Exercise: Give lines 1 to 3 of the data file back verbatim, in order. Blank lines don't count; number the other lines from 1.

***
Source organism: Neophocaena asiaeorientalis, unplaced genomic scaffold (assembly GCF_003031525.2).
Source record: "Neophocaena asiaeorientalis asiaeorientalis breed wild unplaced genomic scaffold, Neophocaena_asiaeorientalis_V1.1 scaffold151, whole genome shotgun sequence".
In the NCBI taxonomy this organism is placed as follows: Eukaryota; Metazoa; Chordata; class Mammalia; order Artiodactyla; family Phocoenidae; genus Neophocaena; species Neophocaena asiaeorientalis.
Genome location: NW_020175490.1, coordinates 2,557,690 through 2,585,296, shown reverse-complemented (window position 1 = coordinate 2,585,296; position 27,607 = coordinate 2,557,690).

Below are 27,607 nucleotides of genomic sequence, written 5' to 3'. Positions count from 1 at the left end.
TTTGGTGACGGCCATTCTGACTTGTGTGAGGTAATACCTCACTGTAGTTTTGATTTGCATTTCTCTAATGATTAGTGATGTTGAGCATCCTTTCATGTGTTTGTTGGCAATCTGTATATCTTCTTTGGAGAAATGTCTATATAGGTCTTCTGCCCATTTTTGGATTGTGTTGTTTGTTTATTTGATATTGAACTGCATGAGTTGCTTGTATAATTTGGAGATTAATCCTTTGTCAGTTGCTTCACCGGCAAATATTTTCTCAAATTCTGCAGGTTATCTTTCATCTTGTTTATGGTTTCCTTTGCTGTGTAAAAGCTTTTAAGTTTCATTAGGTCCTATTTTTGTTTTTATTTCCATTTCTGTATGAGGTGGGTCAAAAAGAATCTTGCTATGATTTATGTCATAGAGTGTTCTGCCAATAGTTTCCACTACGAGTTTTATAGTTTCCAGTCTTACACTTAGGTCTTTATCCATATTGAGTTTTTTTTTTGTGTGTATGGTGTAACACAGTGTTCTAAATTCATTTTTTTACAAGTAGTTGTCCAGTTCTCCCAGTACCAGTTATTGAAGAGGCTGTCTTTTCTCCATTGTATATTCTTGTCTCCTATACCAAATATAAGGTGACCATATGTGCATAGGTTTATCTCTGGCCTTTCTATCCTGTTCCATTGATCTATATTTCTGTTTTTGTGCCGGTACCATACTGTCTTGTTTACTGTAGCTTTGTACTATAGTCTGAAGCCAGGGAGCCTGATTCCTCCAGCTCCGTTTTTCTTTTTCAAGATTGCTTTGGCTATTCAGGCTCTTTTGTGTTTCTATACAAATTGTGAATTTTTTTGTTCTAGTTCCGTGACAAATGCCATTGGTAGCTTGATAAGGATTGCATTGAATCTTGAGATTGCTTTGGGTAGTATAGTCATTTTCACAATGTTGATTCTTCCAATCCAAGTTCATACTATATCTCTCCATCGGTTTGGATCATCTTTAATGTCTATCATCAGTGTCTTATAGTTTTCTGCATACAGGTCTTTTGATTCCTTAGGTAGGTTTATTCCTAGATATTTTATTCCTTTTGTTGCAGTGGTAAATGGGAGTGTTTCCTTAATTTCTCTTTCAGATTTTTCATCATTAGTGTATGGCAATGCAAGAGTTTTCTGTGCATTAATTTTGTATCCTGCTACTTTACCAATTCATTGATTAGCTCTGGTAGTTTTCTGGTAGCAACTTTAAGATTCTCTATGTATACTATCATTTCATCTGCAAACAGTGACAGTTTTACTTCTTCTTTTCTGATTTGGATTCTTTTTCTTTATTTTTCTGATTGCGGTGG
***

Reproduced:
Source organism: Neophocaena asiaeorientalis, unplaced genomic scaffold (assembly GCF_003031525.2).
Source record: "Neophocaena asiaeorientalis asiaeorientalis breed wild unplaced genomic scaffold, Neophocaena_asiaeorientalis_V1.1 scaffold151, whole genome shotgun sequence".
In the NCBI taxonomy this organism is placed as follows: Eukaryota; Metazoa; Chordata; class Mammalia; order Artiodactyla; family Phocoenidae; genus Neophocaena; species Neophocaena asiaeorientalis.